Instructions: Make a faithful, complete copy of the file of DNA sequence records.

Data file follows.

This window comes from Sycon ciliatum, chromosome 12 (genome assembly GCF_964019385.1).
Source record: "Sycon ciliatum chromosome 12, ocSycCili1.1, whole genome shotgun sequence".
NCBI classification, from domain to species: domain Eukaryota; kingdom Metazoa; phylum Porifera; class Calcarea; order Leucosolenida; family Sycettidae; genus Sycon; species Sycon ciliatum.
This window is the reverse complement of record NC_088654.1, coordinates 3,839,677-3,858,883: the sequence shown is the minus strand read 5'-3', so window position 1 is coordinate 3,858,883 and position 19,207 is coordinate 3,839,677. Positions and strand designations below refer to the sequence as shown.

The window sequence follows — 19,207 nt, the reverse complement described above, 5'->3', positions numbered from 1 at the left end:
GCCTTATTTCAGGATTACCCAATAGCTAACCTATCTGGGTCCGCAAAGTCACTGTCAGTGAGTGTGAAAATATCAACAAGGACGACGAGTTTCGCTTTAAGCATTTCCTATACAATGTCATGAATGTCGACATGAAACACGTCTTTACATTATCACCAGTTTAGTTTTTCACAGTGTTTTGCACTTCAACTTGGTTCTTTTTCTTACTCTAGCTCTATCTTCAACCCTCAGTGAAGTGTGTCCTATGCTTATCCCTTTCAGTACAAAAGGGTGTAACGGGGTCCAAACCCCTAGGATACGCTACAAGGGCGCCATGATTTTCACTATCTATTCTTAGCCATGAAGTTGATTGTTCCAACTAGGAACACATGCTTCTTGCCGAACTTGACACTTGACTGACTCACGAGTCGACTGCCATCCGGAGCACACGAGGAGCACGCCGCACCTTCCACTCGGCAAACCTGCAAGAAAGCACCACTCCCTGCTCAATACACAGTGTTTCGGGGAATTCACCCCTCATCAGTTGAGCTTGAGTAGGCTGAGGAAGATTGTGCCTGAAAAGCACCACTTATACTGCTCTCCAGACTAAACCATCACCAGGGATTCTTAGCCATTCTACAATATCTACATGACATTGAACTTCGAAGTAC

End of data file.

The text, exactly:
This window comes from Sycon ciliatum, chromosome 12 (genome assembly GCF_964019385.1).
Source record: "Sycon ciliatum chromosome 12, ocSycCili1.1, whole genome shotgun sequence".
NCBI classification, from domain to species: domain Eukaryota; kingdom Metazoa; phylum Porifera; class Calcarea; order Leucosolenida; family Sycettidae; genus Sycon; species Sycon ciliatum.
This window is the reverse complement of record NC_088654.1, coordinates 3,839,677-3,858,883: the sequence shown is the minus strand read 5'-3', so window position 1 is coordinate 3,858,883 and position 19,207 is coordinate 3,839,677. Positions and strand designations below refer to the sequence as shown.

The window sequence follows — 19,207 nt, the reverse complement described above, 5'->3', positions numbered from 1 at the left end:
GCCTTATTTCAGGATTACCCAATAGCTAACCTATCTGGGTCCGCAAAGTCACTGTCAGTGAGTGTGAAAATATCAACAAGGACGACGAGTTTCGCTTTAAGCATTTCCTATACAATGTCATGAATGTCGACATGAAACACGTCTTTACATTATCACCAGTTTAGTTTTTCACAGTGTTTTGCACTTCAACTTGGTTCTTTTTCTTACTCTAGCTCTATCTTCAACCCTCAGTGAAGTGTGTCCTATGCTTATCCCTTTCAGTACAAAAGGGTGTAACGGGGTCCAAACCCCTAGGATACGCTACAAGGGCGCCATGATTTTCACTATCTATTCTTAGCCATGAAGTTGATTGTTCCAACTAGGAACACATGCTTCTTGCCGAACTTGACACTTGACTGACTCACGAGTCGACTGCCATCCGGAGCACACGAGGAGCACGCCGCACCTTCCACTCGGCAAACCTGCAAGAAAGCACCACTCCCTGCTCAATACACAGTGTTTCGGGGAATTCACCCCTCATCAGTTGAGCTTGAGTAGGCTGAGGAAGATTGTGCCTGAAAAGCACCACTTATACTGCTCTCCAGACTAAACCATCACCAGGGATTCTTAGCCATTCTACAATATCTACATGACATTGAACTTCGAAGTAC